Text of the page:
As he'd said, one good thing had come out of that mess. She would be a mother without the complication of having a man around.
Not that it had been smooth sailing. Being pregnant and alone after the unbearable emotional injury of his rejection had been the hardest thing she'd ever gone through. Her family hadn't made it any easier. Their first reactions had ranged from mortification to outrage. Her mother had lamented that she'd deprived her of the traditional Greek wedding she'd planned for her from childhood, while her father had swung between wrathfully demanding the name of the bastard who'd impregnated and abandoned her to forbidding her to have a baby out of wedlock. Her siblings and other relatives had had a combination of both reactions to varying degrees, even those who'd tried to be progressive and supportive.
The only ones who'd been fully behind her from day one had been her trio of close friends. Not only had they always been there for her and vice versa, no questions asked, they'd once been in her situation. Even if their stories had progressed toward ecstatic endings.
But when her family realized the price for any negative stance would be never seeing her again, they'd relented. Their disappointment and misgivings had gradually melted, especially her parents', giving way to full involvement in her pregnancy and the preparation for her delivery. After the twins had arrived, they'd become everyone's favorites and considered to be the best thing that had ever happened to Kassandra. Everything had worked out for the best.
She'd reclaimed herself and her stability, had become even more successful career-wise, but most important she'd become a mother to two perfect daughters. Eva and Zoya. She'd given them both names meaning life, as they'd given her new life.
Then Zorya had suddenly filled the news with a declaration of its intention to reinstate the monarchy. With every rapid development, foreboding had filled her. Even when she'd had no reason to think it would make Leonid resurface.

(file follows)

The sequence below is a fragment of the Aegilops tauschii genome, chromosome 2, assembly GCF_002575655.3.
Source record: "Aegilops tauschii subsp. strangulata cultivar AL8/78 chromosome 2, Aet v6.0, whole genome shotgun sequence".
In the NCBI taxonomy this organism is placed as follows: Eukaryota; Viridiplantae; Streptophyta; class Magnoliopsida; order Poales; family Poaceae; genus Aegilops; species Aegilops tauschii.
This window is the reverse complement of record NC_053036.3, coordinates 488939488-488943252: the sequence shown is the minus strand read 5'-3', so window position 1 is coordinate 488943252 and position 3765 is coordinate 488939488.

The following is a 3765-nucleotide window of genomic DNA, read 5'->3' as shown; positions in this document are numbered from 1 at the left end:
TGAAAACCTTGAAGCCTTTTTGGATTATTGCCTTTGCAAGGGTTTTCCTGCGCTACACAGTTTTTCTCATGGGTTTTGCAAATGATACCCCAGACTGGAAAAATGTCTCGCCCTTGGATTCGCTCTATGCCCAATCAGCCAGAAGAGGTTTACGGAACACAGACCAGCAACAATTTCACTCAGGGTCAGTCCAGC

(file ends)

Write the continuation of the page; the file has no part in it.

It seemed her instincts had been correct, for here he was, back on the scene with a vengeance. In one day, he'd taken the world by storm, a mystic figure rising from the ashes of oblivion like a phoenix.
Leonid's disappearance had been the one thing left unresolved inside her. Everything she'd ever felt for or because of him had long dissipated. But wondering where he'd gone and what he'd been up to had lingered. Now explanations would be unearthed and any remaining mystique surrounding him would be gone, so she could once again resume her comforting routines, untouched by his disruption.
Leonid was a page that hadn't only been turned, but burned.
The tension clamping her every muscle suddenly drained at the chirping call of her eldest-by-minutes daughter, Eva. The girls had started calling her Mama two months ago. She hadn't thought it would be that big of a deal. But every time they said it, which was often now that they knew it activated her like nothing else, another surge of sheer love and indulgence flooded her. Her lips spread with delight as she strode through her spacious, cheerfully decorated Bel Air house to their room.
It had been like this for months. Eva and Zoya always woke up an hour after she put them to bed. It was as if they loathed wasting precious playtime sleeping, or thought they shouldn't leave her alone. But since she'd gone back to work after their first birthday almost six months ago, and they spent mornings with Kyria Despina, her late uncle's wife and now her nanny, she welcomed the extra time with them.
As she approached the nursery, she could hear the girls' efforts to climb out of their cribs through the ajar door. They were able to do it after a few trials now, but would soon be experts at it. She debated whether to go in or to let them complete their task and toddle their way to her in their playroom, as she'd been doing lately. It was why she'd been leaving the door ajar. She had child-proofed every inch of her home six thousand ways from Sunday after all.